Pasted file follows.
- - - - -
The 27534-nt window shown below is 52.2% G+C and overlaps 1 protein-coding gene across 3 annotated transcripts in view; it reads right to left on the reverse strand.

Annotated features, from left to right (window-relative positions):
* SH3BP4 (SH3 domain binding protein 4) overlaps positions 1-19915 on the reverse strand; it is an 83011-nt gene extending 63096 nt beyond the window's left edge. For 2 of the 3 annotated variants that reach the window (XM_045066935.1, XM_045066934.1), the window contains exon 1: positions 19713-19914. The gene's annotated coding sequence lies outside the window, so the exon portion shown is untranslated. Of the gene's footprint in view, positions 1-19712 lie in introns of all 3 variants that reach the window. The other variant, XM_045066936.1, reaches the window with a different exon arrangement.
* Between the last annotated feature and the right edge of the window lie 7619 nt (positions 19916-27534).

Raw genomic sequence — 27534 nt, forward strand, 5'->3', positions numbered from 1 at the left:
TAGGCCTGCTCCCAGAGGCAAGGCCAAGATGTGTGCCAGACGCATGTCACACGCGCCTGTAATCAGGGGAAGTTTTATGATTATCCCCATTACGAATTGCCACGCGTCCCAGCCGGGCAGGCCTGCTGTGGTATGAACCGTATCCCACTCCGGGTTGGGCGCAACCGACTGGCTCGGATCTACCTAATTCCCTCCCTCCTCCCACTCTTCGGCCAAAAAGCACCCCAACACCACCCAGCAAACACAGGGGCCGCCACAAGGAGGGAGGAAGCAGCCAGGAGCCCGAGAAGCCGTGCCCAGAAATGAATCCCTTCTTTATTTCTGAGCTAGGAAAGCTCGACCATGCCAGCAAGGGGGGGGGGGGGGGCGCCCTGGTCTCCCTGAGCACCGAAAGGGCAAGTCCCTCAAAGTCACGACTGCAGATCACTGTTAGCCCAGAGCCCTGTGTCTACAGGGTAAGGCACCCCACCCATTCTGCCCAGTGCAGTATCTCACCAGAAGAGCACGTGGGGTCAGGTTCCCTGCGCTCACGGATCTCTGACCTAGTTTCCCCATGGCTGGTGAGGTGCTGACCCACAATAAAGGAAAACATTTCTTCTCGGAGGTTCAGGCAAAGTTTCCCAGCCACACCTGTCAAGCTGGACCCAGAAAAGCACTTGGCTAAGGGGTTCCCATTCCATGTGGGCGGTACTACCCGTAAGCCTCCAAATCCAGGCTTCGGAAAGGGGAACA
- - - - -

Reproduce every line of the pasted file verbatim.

The 27534-nt window shown below is 52.2% G+C and overlaps 1 protein-coding gene across 3 annotated transcripts in view; it reads right to left on the reverse strand.

Annotated features, from left to right (window-relative positions):
* SH3BP4 (SH3 domain binding protein 4) overlaps positions 1-19915 on the reverse strand; it is an 83011-nt gene extending 63096 nt beyond the window's left edge. For 2 of the 3 annotated variants that reach the window (XM_045066935.1, XM_045066934.1), the window contains exon 1: positions 19713-19914. The gene's annotated coding sequence lies outside the window, so the exon portion shown is untranslated. Of the gene's footprint in view, positions 1-19712 lie in introns of all 3 variants that reach the window. The other variant, XM_045066936.1, reaches the window with a different exon arrangement.
* Between the last annotated feature and the right edge of the window lie 7619 nt (positions 19916-27534).

Raw genomic sequence — 27534 nt, forward strand, 5'->3', positions numbered from 1 at the left:
TAGGCCTGCTCCCAGAGGCAAGGCCAAGATGTGTGCCAGACGCATGTCACACGCGCCTGTAATCAGGGGAAGTTTTATGATTATCCCCATTACGAATTGCCACGCGTCCCAGCCGGGCAGGCCTGCTGTGGTATGAACCGTATCCCACTCCGGGTTGGGCGCAACCGACTGGCTCGGATCTACCTAATTCCCTCCCTCCTCCCACTCTTCGGCCAAAAAGCACCCCAACACCACCCAGCAAACACAGGGGCCGCCACAAGGAGGGAGGAAGCAGCCAGGAGCCCGAGAAGCCGTGCCCAGAAATGAATCCCTTCTTTATTTCTGAGCTAGGAAAGCTCGACCATGCCAGCAAGGGGGGGGGGGGGGGCGCCCTGGTCTCCCTGAGCACCGAAAGGGCAAGTCCCTCAAAGTCACGACTGCAGATCACTGTTAGCCCAGAGCCCTGTGTCTACAGGGTAAGGCACCCCACCCATTCTGCCCAGTGCAGTATCTCACCAGAAGAGCACGTGGGGTCAGGTTCCCTGCGCTCACGGATCTCTGACCTAGTTTCCCCATGGCTGGTGAGGTGCTGACCCACAATAAAGGAAAACATTTCTTCTCGGAGGTTCAGGCAAAGTTTCCCAGCCACACCTGTCAAGCTGGACCCAGAAAAGCACTTGGCTAAGGGGTTCCCATTCCATGTGGGCGGTACTACCCGTAAGCCTCCAAATCCAGGCTTCGGAAAGGGGAACA